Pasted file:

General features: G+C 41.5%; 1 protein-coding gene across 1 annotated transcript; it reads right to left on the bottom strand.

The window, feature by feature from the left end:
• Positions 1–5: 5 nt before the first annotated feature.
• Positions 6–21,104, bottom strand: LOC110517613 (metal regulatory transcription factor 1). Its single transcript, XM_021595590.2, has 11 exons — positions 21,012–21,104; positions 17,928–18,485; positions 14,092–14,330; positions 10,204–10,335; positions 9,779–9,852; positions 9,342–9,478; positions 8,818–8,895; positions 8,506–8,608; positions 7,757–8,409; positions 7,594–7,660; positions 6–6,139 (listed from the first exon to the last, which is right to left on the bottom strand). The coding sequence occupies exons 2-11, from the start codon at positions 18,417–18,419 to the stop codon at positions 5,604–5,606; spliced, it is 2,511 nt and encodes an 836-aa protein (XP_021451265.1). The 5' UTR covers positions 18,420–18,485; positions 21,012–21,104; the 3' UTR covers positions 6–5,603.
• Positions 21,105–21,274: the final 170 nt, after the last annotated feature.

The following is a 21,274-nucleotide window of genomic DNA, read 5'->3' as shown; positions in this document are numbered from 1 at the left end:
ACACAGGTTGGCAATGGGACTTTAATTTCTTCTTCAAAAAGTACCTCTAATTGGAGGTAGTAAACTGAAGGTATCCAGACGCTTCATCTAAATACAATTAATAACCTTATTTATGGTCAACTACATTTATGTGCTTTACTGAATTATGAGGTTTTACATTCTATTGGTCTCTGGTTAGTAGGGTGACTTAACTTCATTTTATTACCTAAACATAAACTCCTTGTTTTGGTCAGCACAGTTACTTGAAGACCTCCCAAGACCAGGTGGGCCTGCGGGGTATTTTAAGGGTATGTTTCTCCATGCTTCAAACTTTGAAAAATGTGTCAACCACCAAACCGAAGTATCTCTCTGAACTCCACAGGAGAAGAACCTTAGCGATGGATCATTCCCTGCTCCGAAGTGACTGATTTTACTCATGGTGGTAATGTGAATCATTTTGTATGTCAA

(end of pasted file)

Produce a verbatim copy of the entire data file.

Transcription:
General features: G+C 41.5%; 1 protein-coding gene across 1 annotated transcript; it reads right to left on the bottom strand.

The window, feature by feature from the left end:
• Positions 1–5: 5 nt before the first annotated feature.
• Positions 6–21,104, bottom strand: LOC110517613 (metal regulatory transcription factor 1). Its single transcript, XM_021595590.2, has 11 exons — positions 21,012–21,104; positions 17,928–18,485; positions 14,092–14,330; positions 10,204–10,335; positions 9,779–9,852; positions 9,342–9,478; positions 8,818–8,895; positions 8,506–8,608; positions 7,757–8,409; positions 7,594–7,660; positions 6–6,139 (listed from the first exon to the last, which is right to left on the bottom strand). The coding sequence occupies exons 2-11, from the start codon at positions 18,417–18,419 to the stop codon at positions 5,604–5,606; spliced, it is 2,511 nt and encodes an 836-aa protein (XP_021451265.1). The 5' UTR covers positions 18,420–18,485; positions 21,012–21,104; the 3' UTR covers positions 6–5,603.
• Positions 21,105–21,274: the final 170 nt, after the last annotated feature.

The following is a 21,274-nucleotide window of genomic DNA, read 5'->3' as shown; positions in this document are numbered from 1 at the left end:
ACACAGGTTGGCAATGGGACTTTAATTTCTTCTTCAAAAAGTACCTCTAATTGGAGGTAGTAAACTGAAGGTATCCAGACGCTTCATCTAAATACAATTAATAACCTTATTTATGGTCAACTACATTTATGTGCTTTACTGAATTATGAGGTTTTACATTCTATTGGTCTCTGGTTAGTAGGGTGACTTAACTTCATTTTATTACCTAAACATAAACTCCTTGTTTTGGTCAGCACAGTTACTTGAAGACCTCCCAAGACCAGGTGGGCCTGCGGGGTATTTTAAGGGTATGTTTCTCCATGCTTCAAACTTTGAAAAATGTGTCAACCACCAAACCGAAGTATCTCTCTGAACTCCACAGGAGAAGAACCTTAGCGATGGATCATTCCCTGCTCCGAAGTGACTGATTTTACTCATGGTGGTAATGTGAATCATTTTGTATGTCAA